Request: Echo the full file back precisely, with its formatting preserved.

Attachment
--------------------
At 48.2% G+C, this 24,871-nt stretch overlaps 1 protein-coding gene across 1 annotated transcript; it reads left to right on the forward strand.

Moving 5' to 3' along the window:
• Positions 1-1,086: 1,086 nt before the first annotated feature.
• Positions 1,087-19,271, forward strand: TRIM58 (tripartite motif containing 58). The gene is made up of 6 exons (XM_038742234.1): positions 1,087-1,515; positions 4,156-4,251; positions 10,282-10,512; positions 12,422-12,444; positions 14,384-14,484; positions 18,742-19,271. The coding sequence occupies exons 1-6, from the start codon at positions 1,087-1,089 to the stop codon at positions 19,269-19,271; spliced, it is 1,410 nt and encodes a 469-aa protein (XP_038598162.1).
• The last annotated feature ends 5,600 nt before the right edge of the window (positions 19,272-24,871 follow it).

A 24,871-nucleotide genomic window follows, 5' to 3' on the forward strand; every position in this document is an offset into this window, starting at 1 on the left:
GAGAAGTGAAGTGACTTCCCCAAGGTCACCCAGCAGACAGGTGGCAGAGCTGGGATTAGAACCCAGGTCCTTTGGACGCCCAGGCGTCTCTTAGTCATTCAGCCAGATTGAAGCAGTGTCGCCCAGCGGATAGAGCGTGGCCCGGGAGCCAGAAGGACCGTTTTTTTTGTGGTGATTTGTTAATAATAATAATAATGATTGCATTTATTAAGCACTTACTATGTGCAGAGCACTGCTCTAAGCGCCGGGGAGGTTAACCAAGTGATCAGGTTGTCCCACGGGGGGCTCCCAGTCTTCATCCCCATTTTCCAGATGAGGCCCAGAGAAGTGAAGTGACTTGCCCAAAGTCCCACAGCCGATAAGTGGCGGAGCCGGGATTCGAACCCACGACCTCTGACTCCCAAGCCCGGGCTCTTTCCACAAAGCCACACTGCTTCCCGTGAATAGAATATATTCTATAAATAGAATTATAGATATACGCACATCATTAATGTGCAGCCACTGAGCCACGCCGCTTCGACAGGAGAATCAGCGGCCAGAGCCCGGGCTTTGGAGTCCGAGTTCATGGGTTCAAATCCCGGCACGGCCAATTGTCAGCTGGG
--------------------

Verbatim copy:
At 48.2% G+C, this 24,871-nt stretch overlaps 1 protein-coding gene across 1 annotated transcript; it reads left to right on the forward strand.

Moving 5' to 3' along the window:
• Positions 1-1,086: 1,086 nt before the first annotated feature.
• Positions 1,087-19,271, forward strand: TRIM58 (tripartite motif containing 58). The gene is made up of 6 exons (XM_038742234.1): positions 1,087-1,515; positions 4,156-4,251; positions 10,282-10,512; positions 12,422-12,444; positions 14,384-14,484; positions 18,742-19,271. The coding sequence occupies exons 1-6, from the start codon at positions 1,087-1,089 to the stop codon at positions 19,269-19,271; spliced, it is 1,410 nt and encodes a 469-aa protein (XP_038598162.1).
• The last annotated feature ends 5,600 nt before the right edge of the window (positions 19,272-24,871 follow it).

A 24,871-nucleotide genomic window follows, 5' to 3' on the forward strand; every position in this document is an offset into this window, starting at 1 on the left:
GAGAAGTGAAGTGACTTCCCCAAGGTCACCCAGCAGACAGGTGGCAGAGCTGGGATTAGAACCCAGGTCCTTTGGACGCCCAGGCGTCTCTTAGTCATTCAGCCAGATTGAAGCAGTGTCGCCCAGCGGATAGAGCGTGGCCCGGGAGCCAGAAGGACCGTTTTTTTTGTGGTGATTTGTTAATAATAATAATAATGATTGCATTTATTAAGCACTTACTATGTGCAGAGCACTGCTCTAAGCGCCGGGGAGGTTAACCAAGTGATCAGGTTGTCCCACGGGGGGCTCCCAGTCTTCATCCCCATTTTCCAGATGAGGCCCAGAGAAGTGAAGTGACTTGCCCAAAGTCCCACAGCCGATAAGTGGCGGAGCCGGGATTCGAACCCACGACCTCTGACTCCCAAGCCCGGGCTCTTTCCACAAAGCCACACTGCTTCCCGTGAATAGAATATATTCTATAAATAGAATTATAGATATACGCACATCATTAATGTGCAGCCACTGAGCCACGCCGCTTCGACAGGAGAATCAGCGGCCAGAGCCCGGGCTTTGGAGTCCGAGTTCATGGGTTCAAATCCCGGCACGGCCAATTGTCAGCTGGG